I was just trying to show someone something using reflection to make my point and I've run into a snag. I wanted to list all of the fields contained by a class - that would include the fields declared within that class and the fields inherited by that class. This is what I wrote:
Obviously, I'm only getting the public fields contained by Child. Certainly, that's exactly what the API Spec says it does, but it's not what I'm after. Instead, I really want all fields contained by Child - that should include one, two, four, five, and six. I've also looked at using getDeclaredFields(), but that only returns the fields declared within Child and skips those that are inherited from Parent. Is there any way to get that information? Thanks, Corey
I don't think you can call just one method to get this list. You have to call getDeclaredFields() to get the ones in the given class, and then call theClass.getSuperClass() and call getDeclaredFields() again, and so on; you'd also want to call getInterfaces() and use getFields() on those, as well.
Hmmm... The problem is that I was trying to prove a point about inheritance. I wanted to prove that private variables are not inherited and I though reflection might be a nice way to demonstrate that. Certainly, I can get the declared fields in the subclass and the superclass, but that doesn't really show me what was and was not inherited.
But private fields are of course inherited - only the access is restricted to the parent class. Think about Person.name and Employee->Person. Of course an Employee needs the person - attributes. Else inheritance wouldn't be of much sense at all. See that often all attributes are private, and methods to handle them public.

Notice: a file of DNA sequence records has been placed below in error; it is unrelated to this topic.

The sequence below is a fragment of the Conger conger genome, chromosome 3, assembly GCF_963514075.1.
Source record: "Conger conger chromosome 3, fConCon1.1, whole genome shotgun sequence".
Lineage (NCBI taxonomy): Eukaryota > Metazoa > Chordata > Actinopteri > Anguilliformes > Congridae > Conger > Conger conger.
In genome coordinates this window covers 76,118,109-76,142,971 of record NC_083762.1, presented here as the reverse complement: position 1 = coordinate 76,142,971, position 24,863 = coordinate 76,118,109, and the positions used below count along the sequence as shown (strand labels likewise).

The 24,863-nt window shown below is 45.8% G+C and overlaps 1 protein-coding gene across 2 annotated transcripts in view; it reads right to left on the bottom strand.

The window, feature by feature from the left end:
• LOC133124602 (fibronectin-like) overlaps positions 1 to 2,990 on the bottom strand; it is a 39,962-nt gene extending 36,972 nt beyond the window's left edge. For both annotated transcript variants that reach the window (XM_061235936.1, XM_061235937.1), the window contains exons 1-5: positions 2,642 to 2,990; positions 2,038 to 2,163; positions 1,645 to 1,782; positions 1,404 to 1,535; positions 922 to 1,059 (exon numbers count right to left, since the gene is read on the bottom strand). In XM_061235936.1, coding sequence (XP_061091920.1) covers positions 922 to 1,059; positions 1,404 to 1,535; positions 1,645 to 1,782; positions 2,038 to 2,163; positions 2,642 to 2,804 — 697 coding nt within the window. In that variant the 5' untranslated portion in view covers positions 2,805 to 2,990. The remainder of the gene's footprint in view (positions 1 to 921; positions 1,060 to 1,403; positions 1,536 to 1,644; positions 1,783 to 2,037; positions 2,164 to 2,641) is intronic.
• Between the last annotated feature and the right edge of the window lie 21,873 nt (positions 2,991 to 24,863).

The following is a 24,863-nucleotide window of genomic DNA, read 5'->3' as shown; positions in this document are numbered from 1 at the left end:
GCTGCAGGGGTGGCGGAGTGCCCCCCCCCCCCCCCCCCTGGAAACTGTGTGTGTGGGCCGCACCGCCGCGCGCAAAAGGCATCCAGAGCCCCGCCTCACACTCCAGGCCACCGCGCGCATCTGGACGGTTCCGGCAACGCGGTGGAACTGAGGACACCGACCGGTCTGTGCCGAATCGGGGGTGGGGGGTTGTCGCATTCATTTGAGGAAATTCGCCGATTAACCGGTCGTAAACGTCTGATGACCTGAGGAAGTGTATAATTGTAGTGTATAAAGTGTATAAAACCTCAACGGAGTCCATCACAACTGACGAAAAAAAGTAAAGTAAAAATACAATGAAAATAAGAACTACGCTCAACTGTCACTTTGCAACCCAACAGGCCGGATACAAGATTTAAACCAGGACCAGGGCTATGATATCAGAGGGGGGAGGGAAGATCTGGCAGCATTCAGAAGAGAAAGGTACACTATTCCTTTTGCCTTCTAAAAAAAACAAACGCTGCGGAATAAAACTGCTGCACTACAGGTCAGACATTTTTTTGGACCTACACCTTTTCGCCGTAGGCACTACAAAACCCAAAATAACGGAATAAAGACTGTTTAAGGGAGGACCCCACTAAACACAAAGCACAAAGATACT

This really depends what is meant by "inherited". JLS2 6.4.2 provides a clear, unambiguous definition, and according to it, private members are not inherited, period. Now if a private variable has a public accessor, that still works from a subclass, and from this we may infer that the data in a private field is still being stored in the JVM somewhere. Also it's possible to get at the info in the private field using reflection, or if the class is Serializable you can write it to a file and see that the file contains data from private superclass fields. However these fields are still not considered accessible in the sense that you can access them by simply wrting the name of the field like you can for most other fields. When the JLS talks about inheritance, they mean things that you can get at easily as part of the normal language functions.
This argument has been had, and Jim Yingst is right - the eventual conclusion is that the definition of "inherited" must be clearly defined before that can be said (despite what the JLS says). The following code demonstrates the concept: